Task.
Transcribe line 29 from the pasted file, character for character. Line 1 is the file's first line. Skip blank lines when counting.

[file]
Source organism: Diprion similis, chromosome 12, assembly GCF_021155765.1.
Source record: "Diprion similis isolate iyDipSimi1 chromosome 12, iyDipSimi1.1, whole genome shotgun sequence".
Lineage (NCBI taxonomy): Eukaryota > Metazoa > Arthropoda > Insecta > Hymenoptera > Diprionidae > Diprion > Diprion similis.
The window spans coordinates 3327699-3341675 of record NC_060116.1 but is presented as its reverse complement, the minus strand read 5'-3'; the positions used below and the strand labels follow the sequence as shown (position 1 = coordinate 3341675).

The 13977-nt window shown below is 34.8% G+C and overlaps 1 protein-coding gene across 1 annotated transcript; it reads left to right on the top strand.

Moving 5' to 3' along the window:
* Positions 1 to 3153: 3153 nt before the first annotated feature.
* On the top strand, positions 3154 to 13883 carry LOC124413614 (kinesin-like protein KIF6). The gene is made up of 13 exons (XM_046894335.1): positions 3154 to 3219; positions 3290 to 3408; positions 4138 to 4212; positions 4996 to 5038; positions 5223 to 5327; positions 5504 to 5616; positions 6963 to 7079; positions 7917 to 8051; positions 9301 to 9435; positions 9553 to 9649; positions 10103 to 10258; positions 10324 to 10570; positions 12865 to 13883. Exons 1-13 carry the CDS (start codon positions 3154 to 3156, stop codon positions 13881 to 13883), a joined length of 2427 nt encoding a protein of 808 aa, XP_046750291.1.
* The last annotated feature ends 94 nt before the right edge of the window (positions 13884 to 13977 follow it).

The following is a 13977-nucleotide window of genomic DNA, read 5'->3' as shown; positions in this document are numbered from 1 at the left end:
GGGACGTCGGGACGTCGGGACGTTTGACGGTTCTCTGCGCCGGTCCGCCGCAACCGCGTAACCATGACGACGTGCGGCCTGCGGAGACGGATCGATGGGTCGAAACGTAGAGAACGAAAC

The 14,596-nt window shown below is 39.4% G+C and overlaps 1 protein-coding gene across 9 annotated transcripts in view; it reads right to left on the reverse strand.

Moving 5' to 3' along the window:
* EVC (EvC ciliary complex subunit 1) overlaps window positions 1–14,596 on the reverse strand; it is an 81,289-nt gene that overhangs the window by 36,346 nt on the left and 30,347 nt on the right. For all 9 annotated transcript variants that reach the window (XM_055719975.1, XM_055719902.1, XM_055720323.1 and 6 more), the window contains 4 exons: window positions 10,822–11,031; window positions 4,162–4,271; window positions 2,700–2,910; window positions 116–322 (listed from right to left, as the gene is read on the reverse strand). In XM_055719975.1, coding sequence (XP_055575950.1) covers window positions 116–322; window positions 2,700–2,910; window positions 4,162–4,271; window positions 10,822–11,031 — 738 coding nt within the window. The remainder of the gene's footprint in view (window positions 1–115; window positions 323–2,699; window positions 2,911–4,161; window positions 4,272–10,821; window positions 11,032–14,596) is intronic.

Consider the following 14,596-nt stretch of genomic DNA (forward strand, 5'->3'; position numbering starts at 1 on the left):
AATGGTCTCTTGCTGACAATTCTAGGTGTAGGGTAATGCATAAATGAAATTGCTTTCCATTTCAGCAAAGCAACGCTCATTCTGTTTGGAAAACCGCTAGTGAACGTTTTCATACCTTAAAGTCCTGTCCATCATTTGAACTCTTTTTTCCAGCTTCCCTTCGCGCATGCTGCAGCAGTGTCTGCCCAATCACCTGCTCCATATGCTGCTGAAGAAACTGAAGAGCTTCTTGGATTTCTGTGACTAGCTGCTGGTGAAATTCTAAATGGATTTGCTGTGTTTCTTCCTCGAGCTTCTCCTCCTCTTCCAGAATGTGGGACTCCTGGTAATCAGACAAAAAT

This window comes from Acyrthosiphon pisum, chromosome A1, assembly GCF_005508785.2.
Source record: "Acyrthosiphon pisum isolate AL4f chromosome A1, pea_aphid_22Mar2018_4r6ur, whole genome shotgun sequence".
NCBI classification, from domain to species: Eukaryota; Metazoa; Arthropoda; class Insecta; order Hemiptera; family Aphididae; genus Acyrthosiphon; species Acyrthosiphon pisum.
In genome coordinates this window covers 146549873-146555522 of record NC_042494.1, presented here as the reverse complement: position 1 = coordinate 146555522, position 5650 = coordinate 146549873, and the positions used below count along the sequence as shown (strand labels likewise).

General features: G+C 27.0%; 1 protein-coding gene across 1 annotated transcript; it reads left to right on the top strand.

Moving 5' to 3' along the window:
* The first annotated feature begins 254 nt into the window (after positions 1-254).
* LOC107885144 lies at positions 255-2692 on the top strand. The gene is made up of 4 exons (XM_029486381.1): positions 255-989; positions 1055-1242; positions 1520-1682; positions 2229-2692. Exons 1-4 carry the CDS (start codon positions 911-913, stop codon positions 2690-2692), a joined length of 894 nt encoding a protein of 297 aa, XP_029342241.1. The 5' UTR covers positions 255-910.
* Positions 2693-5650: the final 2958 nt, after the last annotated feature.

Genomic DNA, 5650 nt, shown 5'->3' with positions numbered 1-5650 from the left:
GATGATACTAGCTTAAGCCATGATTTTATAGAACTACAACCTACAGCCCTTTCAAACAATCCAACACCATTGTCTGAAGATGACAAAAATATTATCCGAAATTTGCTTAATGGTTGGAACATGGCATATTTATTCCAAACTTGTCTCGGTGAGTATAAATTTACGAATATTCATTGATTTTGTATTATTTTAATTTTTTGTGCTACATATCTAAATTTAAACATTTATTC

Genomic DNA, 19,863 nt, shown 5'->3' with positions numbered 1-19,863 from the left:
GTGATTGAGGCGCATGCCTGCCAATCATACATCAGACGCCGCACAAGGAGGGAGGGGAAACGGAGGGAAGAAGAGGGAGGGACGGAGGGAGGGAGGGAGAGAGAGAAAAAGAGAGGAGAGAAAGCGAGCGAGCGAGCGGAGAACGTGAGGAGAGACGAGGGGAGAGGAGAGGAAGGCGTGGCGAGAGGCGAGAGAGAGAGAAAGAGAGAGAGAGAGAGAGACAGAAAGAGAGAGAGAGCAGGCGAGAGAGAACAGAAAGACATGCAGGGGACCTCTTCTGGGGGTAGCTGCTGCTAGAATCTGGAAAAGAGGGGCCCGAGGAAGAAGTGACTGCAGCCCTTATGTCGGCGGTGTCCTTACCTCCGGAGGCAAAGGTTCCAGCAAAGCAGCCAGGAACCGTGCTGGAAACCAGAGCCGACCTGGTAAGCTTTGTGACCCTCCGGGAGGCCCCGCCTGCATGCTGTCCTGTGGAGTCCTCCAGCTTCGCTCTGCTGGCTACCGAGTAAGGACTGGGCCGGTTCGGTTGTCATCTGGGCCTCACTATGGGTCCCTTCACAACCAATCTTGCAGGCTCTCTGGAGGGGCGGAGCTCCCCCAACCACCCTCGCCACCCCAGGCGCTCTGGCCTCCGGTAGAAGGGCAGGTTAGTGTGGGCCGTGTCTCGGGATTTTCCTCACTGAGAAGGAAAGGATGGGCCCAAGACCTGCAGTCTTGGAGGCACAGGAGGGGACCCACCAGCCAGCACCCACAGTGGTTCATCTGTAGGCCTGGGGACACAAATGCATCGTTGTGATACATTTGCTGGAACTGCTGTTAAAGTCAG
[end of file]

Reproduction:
GTGATTGAGGCGCATGCCTGCCAATCATACATCAGACGCCGCACAAGGAGGGAGGGGAAACGGAGGGAAGAAGAGGGAGGGACGGAGGGAGGGAGGGAGAGAGAGAAAAAGAGAGGAGAGAAAGCGAGCGAGCGAGCGGAGAACGTGAGGAGAGACGAGGGGAGAGGAGAGGAAGGCGTGGCGAGAGGCGAGAGAGAGAGAAAGAGAGAGAGAGAGAGAGACAGAAAGAGAGAGAGAGCAGGCGAGAGAGAACAGAAAGACATGCAGGGGACCTCTTCTGGGGGTAGCTGCTGCTAGAATCTGGAAAAGAGGGGCCCGAGGAAGAAGTGACTGCAGCCCTTATGTCGGCGGTGTCCTTACCTCCGGAGGCAAAGGTTCCAGCAAAGCAGCCAGGAACCGTGCTGGAAACCAGAGCCGACCTGGTAAGCTTTGTGACCCTCCGGGAGGCCCCGCCTGCATGCTGTCCTGTGGAGTCCTCCAGCTTCGCTCTGCTGGCTACCGAGTAAGGACTGGGCCGGTTCGGTTGTCATCTGGGCCTCACTATGGGTCCCTTCACAACCAATCTTGCAGGCTCTCTGGAGGGGCGGAGCTCCCCCAACCACCCTCGCCACCCCAGGCGCTCTGGCCTCCGGTAGAAGGGCAGGTTAGTGTGGGCCGTGTCTCGGGATTTTCCTCACTGAGAAGGAAAGGATGGGCCCAAGACCTGCAGTCTTGGAGGCACAGGAGGGGACCCACCAGCCAGCACCCACAGTGGTTCATCTGTAGGCCTGGGGACACAAATGCATCGTTGTGATACATTTGCTGGAACTGCTGTTAAAGTCAG